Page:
As wonderful as it is to be a woman, there's no denying that monthly periods suck.
Not only do women have to deal with awful side-effects such as cramping, bloating, food craving, and sometimes unexpected leaks - but other health problems related to hormonal imbalance such as headaches, acne, and period pains can drive us up the wall.
And so women go to great lengths to avert all the extra “baggage” menstruation comes with - one of which is using contraception. No, not for avoiding pregnancy as is commonly assumed, but for avoiding a multitude of hormonal side-effects from the hormonal changes.
We compiled a list of reasons - less reproductively inclined - why women use contraception, and the benefits thereof:
No more pain
Birth control pills and other forms of hormonal birth control (for example patch, vaginal ring, injection, hormone-releasing intrauterine device and contraceptive implant) also represent effective treatments for women with dysmenorrhoea (painful periods), Professors Roger Smith and Andrew Kaunitz say in a peer reviewed article published in UpToDate, a medical information resource.
"These treatments work by thinning the lining of the uterus, where prostaglandins are formed, thereby decreasing the uterine contractions and menstrual bleeding that contribute to pain and cramping.”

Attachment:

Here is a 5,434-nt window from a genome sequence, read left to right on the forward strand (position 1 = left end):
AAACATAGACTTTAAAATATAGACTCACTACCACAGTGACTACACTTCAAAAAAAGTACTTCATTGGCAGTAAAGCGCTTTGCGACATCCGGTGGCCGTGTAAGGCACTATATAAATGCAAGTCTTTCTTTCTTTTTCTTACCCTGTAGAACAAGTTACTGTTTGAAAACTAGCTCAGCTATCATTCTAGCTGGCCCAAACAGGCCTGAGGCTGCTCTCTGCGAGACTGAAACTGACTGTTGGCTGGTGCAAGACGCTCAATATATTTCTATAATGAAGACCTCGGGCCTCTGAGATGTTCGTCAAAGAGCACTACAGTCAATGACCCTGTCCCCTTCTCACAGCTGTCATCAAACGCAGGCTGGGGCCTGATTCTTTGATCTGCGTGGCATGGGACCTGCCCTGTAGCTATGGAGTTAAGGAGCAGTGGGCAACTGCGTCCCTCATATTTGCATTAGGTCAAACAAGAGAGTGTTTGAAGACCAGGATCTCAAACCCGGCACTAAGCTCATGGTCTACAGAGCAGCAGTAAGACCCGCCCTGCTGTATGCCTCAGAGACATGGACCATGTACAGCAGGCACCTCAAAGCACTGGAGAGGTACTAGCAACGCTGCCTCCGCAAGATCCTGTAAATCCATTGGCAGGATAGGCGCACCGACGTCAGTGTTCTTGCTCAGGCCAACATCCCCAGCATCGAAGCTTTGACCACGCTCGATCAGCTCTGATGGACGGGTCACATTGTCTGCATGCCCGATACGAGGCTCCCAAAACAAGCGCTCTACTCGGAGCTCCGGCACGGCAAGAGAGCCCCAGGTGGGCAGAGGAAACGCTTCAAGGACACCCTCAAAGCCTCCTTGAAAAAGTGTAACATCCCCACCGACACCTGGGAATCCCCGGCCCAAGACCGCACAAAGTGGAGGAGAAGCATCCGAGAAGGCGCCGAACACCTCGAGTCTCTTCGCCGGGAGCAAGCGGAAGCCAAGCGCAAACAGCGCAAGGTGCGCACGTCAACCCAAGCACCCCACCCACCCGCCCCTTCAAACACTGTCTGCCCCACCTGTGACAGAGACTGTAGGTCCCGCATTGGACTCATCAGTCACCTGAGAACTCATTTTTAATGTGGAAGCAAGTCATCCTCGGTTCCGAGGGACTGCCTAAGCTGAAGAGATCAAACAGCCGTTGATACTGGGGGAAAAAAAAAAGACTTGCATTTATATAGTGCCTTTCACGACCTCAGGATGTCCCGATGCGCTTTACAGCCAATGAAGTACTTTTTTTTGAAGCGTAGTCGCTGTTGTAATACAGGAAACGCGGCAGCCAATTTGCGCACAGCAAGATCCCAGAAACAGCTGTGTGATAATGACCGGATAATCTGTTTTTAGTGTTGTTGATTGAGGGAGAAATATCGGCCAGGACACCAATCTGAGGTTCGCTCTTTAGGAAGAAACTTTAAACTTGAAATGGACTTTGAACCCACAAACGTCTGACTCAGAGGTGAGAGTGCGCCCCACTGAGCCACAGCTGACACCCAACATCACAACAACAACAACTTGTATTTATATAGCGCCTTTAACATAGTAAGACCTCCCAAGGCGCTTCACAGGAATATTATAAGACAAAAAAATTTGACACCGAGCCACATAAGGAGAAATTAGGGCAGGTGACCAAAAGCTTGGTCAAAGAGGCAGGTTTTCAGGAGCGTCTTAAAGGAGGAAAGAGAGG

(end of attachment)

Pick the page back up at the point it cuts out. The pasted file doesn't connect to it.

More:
One month you might start your period on the 16th day and the next at the end of the month, and then sometimes periods don’t start at all. Two months later they’re back with a vengeance. Sound familiar? According to an online medical portal, WebMD, a plethora of things can cause irregular periods and the body’s changing levels of the hormones oestrogen and progesterone can disrupt the “normal pattern of your period”. Apart from preventing pregnancy many women
use birth control pills to regulate irregular periods by controlling hormone levels.
Hormones for headaches
The Migraine Trust suggests that migraines can be triggered by a drop in your oestrogen levels. Such headaches naturally occur in the time just before your period and in the later phase of the menstrual cycle.
The trust says: “If your migraine is associated with premenstrual syndrome you might find that the combined oral contraceptive pill or the injectable contraceptive can help reduce migraine at this time in your cycle. As these hormones switch off the normal menstrual cycle, the natural fall in oestrogen does not occur so premenstrual migraine should be alleviated or reduced.”
Get rid of acne
Acne – particularly severe acne – can adversely affect a woman’s self-confidence levels. No one wants to walk into a room full of people and the first thing they do is avert their eyes out of sympathy for the amount of acne on your face. Dermatologists routinely prescribe contraception for women affected by acne. And according to WebMD, it is typically started after other treatments such as topical creams and oral antibiotics fail to clear the skin.
Lighten that flow
Changing a sanitary towel or tampon every hour because of a heavy flow is neither ideal nor abnormal. Again, hormonal contraceptives like birth control pills or intrauterine devices (IUDs) are widely used to lighten the amount of bleeding.